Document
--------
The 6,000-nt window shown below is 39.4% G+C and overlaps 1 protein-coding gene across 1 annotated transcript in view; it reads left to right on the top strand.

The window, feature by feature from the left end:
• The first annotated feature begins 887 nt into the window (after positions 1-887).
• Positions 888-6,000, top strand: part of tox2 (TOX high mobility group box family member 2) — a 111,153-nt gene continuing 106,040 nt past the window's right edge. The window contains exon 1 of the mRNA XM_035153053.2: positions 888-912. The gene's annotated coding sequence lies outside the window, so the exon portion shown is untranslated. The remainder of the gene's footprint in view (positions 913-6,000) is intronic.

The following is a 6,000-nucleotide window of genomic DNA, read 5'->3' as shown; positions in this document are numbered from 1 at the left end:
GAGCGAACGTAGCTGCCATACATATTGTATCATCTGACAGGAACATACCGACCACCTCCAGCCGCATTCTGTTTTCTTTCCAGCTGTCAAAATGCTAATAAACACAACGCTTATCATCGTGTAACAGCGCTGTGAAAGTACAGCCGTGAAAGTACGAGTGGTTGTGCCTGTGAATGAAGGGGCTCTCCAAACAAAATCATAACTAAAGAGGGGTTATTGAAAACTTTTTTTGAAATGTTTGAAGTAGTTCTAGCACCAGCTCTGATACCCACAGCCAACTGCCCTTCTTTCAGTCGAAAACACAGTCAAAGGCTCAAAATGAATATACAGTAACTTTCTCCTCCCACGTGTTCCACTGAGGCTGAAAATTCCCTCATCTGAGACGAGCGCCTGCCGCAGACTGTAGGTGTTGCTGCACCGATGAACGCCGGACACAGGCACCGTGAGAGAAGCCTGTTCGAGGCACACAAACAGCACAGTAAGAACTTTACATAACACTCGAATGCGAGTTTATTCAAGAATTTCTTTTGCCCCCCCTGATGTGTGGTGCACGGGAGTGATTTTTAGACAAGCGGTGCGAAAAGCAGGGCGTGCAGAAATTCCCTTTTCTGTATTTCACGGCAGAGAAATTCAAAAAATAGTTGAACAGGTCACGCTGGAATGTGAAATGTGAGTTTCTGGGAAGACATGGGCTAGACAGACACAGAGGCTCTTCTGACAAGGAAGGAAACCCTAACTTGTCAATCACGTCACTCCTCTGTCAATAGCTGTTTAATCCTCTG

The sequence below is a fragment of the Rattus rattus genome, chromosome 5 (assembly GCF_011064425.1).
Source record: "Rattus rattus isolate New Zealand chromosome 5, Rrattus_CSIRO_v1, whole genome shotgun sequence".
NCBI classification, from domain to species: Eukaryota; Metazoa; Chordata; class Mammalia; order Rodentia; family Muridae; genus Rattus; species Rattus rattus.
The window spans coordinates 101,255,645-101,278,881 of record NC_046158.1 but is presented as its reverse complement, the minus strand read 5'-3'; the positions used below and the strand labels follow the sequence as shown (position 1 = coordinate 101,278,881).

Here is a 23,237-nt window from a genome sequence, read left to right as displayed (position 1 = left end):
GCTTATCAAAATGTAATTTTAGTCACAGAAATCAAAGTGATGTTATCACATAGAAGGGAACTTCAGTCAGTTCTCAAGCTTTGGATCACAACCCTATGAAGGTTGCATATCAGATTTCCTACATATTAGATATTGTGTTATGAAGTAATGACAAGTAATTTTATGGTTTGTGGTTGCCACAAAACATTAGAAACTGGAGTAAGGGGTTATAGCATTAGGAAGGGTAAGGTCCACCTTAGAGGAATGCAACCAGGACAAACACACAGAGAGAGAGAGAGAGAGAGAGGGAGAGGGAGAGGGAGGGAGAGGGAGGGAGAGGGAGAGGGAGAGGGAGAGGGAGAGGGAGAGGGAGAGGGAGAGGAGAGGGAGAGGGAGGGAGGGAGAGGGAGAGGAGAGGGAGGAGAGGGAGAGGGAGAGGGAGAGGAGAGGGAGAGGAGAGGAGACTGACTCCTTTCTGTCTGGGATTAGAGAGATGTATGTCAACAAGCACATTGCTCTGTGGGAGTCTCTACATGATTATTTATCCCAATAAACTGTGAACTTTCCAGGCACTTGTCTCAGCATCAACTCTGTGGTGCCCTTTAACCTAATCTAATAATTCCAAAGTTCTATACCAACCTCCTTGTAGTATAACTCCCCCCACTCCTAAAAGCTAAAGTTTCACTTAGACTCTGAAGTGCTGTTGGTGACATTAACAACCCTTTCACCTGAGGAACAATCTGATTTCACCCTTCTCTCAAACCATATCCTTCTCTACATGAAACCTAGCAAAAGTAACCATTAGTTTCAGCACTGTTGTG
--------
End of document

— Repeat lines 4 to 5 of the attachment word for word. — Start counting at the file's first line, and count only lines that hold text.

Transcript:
• Positions 888-6,000, top strand: part of tox2 (TOX high mobility group box family member 2) — a 111,153-nt gene continuing 106,040 nt past the window's right edge. The window contains exon 1 of the mRNA XM_035153053.2: positions 888-912. The gene's annotated coding sequence lies outside the window, so the exon portion shown is untranslated. The remainder of the gene's footprint in view (positions 913-6,000) is intronic.

The following is a 6,000-nucleotide window of genomic DNA, read 5'->3' as shown; positions in this document are numbered from 1 at the left end: